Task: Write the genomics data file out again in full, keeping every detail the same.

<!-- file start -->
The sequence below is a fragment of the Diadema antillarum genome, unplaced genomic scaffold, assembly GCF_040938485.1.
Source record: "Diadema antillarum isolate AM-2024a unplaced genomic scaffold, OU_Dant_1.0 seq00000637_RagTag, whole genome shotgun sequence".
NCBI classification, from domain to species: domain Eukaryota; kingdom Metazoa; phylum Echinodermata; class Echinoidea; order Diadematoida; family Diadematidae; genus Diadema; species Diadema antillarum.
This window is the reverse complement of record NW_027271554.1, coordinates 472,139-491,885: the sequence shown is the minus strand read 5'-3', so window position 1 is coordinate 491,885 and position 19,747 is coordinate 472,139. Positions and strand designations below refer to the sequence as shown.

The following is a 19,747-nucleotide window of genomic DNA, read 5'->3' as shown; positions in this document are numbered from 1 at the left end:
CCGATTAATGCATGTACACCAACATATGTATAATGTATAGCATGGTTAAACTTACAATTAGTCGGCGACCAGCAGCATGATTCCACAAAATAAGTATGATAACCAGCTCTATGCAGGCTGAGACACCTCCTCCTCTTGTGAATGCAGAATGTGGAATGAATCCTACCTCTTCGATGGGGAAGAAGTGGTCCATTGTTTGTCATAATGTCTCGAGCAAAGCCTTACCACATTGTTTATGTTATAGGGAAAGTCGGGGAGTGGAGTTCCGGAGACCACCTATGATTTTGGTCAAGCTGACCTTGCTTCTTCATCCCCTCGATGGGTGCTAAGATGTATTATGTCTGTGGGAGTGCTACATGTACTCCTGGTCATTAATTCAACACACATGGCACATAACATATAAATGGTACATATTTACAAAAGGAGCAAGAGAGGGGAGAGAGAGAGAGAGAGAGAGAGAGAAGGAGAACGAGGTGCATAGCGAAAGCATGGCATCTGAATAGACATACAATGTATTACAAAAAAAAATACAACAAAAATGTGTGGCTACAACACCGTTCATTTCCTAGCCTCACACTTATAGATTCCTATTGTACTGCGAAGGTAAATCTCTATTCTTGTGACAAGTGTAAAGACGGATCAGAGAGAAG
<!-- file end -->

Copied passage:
The sequence below is a fragment of the Diadema antillarum genome, unplaced genomic scaffold, assembly GCF_040938485.1.
Source record: "Diadema antillarum isolate AM-2024a unplaced genomic scaffold, OU_Dant_1.0 seq00000637_RagTag, whole genome shotgun sequence".
NCBI classification, from domain to species: domain Eukaryota; kingdom Metazoa; phylum Echinodermata; class Echinoidea; order Diadematoida; family Diadematidae; genus Diadema; species Diadema antillarum.
This window is the reverse complement of record NW_027271554.1, coordinates 472,139-491,885: the sequence shown is the minus strand read 5'-3', so window position 1 is coordinate 491,885 and position 19,747 is coordinate 472,139. Positions and strand designations below refer to the sequence as shown.

The following is a 19,747-nucleotide window of genomic DNA, read 5'->3' as shown; positions in this document are numbered from 1 at the left end:
CCGATTAATGCATGTACACCAACATATGTATAATGTATAGCATGGTTAAACTTACAATTAGTCGGCGACCAGCAGCATGATTCCACAAAATAAGTATGATAACCAGCTCTATGCAGGCTGAGACACCTCCTCCTCTTGTGAATGCAGAATGTGGAATGAATCCTACCTCTTCGATGGGGAAGAAGTGGTCCATTGTTTGTCATAATGTCTCGAGCAAAGCCTTACCACATTGTTTATGTTATAGGGAAAGTCGGGGAGTGGAGTTCCGGAGACCACCTATGATTTTGGTCAAGCTGACCTTGCTTCTTCATCCCCTCGATGGGTGCTAAGATGTATTATGTCTGTGGGAGTGCTACATGTACTCCTGGTCATTAATTCAACACACATGGCACATAACATATAAATGGTACATATTTACAAAAGGAGCAAGAGAGGGGAGAGAGAGAGAGAGAGAGAGAGAGAAGGAGAACGAGGTGCATAGCGAAAGCATGGCATCTGAATAGACATACAATGTATTACAAAAAAAAATACAACAAAAATGTGTGGCTACAACACCGTTCATTTCCTAGCCTCACACTTATAGATTCCTATTGTACTGCGAAGGTAAATCTCTATTCTTGTGACAAGTGTAAAGACGGATCAGAGAGAAG